Some days I cover new ground, visiting neighbourhoods I have never been to. On others, I take my standard routes, passing similar buildings and even similar people.
Throughout this and the previous lockdown, the city became a pedestrian paradise. Business owners, acknowledging the lockdown would last more than just a few weeks, put the furniture and displays that normally populate the area in front of their shops (otherwise know in Dutch as the “stoep”) into storage. Sidewalks became obstacle-free, and with many people largely working from home, fewer parked cars lined the streets and there was a noticeable absence of bicycles and scooters on the sidewalks.
More recently however, the quality of my daily walks has changed. When terraces and patios in the Netherlands were given permission to reopen in late April, and shops no longer requiring customers to book an appointment beforehand, the activity that had disappeared from the public realm began to reclaim its space, and thensome. While many of us–myself included–are rejoicing in being able to meet up for a drink or bite to eat outside our homes again, it seems it has come at the expense of any lessons about pedestrian access learned during lockdown. Just like that, we went from a pedestrian paradise, to the same-old same-old, or maybe worse.
Within the month since businesses reopened, sidewalks are once again punctuated with signage and displays. Additionally, however, a new use of the sidewalk use has emerged: Queues. Limited capacity to ensure physical distancing in shops means that queues quickly form in front of shop entrances, often taking up the entire frontage of the building. While not all countries are in the same stage of reopening, or may be taking a different approach, we can still be proactive, looking abroad to find examples of what works, but also to see what doesn’t.
The lineup outside of Primark in The Hague, crossing the cycle track adjacent to the tram stop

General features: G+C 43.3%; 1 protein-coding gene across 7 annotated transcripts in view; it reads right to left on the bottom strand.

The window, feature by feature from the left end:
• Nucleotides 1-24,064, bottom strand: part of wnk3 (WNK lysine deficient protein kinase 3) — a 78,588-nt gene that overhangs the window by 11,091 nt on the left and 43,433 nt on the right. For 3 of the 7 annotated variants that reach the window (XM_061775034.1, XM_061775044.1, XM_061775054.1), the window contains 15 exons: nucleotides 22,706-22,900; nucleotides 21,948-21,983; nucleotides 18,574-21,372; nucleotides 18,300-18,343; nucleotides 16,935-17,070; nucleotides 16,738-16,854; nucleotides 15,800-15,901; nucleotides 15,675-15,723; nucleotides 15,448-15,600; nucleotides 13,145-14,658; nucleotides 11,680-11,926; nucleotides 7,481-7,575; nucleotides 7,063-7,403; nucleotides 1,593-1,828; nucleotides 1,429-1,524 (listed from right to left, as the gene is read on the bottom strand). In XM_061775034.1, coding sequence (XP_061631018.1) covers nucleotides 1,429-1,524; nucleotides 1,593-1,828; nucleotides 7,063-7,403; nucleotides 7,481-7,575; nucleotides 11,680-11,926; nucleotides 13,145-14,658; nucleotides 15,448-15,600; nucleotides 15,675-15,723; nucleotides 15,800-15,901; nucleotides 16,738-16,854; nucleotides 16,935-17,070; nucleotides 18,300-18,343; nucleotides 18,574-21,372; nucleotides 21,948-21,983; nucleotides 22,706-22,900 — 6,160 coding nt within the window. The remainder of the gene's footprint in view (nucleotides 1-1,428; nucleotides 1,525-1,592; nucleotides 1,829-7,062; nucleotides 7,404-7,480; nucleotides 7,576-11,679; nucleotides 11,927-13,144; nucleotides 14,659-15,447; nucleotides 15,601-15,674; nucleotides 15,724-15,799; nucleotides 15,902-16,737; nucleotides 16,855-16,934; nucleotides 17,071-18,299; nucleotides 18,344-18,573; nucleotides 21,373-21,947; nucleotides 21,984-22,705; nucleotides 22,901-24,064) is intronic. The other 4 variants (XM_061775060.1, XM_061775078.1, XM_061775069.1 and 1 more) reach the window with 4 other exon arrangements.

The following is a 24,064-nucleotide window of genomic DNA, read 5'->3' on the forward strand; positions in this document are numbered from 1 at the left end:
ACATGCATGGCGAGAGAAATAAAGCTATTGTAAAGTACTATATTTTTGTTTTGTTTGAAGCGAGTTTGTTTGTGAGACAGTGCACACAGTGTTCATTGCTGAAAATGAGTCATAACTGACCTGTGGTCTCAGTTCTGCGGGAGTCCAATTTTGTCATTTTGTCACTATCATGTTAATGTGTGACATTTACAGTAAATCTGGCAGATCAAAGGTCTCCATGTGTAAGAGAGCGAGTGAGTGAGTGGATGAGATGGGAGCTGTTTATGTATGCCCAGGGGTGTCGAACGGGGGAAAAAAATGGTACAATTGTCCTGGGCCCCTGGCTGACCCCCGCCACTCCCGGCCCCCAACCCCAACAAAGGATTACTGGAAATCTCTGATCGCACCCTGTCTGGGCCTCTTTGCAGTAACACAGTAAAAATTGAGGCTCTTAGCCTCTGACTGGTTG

This lesson is particularly important in places where the pedestrian realm remains relatively underdeveloped and where the car still dominates. Thinking we can reopen everything and have the public realm function the same way as it did three years ago is short-sighted. Already limited pedestrian realms will only become more dangerous as queues and signage slowly nudge people towards the roadway. Examples from the UK and Canada show sidewalk extensions taking over on-street parking to accommodate both pedestrian movement and queueing with ample space for physical distancing. In the Netherlands, some former shared space for cyclists and pedestrians have been handed over entirely to foot traffic. The challenge, however, is to now find the balance between supporting the economic recovery of businesses with patio extensions and outdoor displays without sacrificing the space given to pedestrians.
At the same time, unless significant traffic calming measures are explored and implemented on a long-term basis in order to reduce the speed and volume of cars and provide a comfortable space for people (rather than cars), being so close to fast moving vehicles will not continue to foster an inviting or comfortable pedestrian environment.
Beyond the concern of public health, ensuring sufficient pedestrian space is also a matter of accessibility and equity. Having to snake through the crowds and the variety of objects on the sidewalks myself, I recall visiting Amsterdam with my father a number of years ago. He uses a cane when walking and is a bit unstable on his feet, and seeing how many physical obstacles stood in the way of his free movement, I became accutely aware of how the prevelance of cycles, scooters, benches, cars, and any other items cluttering the already narrow sidewalk are a hazard to those with mobility issues. Navigating the sidewalks of Amsterdam often felt like a maze. We were constantly making detours to find a space that was wide enough for two feet and a cane. If I was frustrated, I can only imagine what it must be like for him and those who have to get around like that everyday, especially for individuals who move around the city in wheelchairs or mobility scooters.
Although the lockdown was hard on businesses, the economy, and our social lives, we should not overlook the progressive steps make to create more room for pedestrians, or go even further and start taking back the space handed over to more human forms of travel. Many scientists have warned that if we don’t make significant changes, COVID-19 is likely just one of many pandemics to come in the future. We’ve nearly made it through this one. We know how to adapt our streets and public spaces to accommodate for it. So why not make a more concrete plan for it?
As we cautiously come out of lockdown, we need to take a critical look at our public spaces: Do they work for everyone? Is there sufficient and safe space? Can we create a better space that works for both businesses and residents?
Someone famous once said, “Never let a good crisis go to waste,” and when it comes to the lockdown’s effect on mobility behaviour, this could not be further from the truth.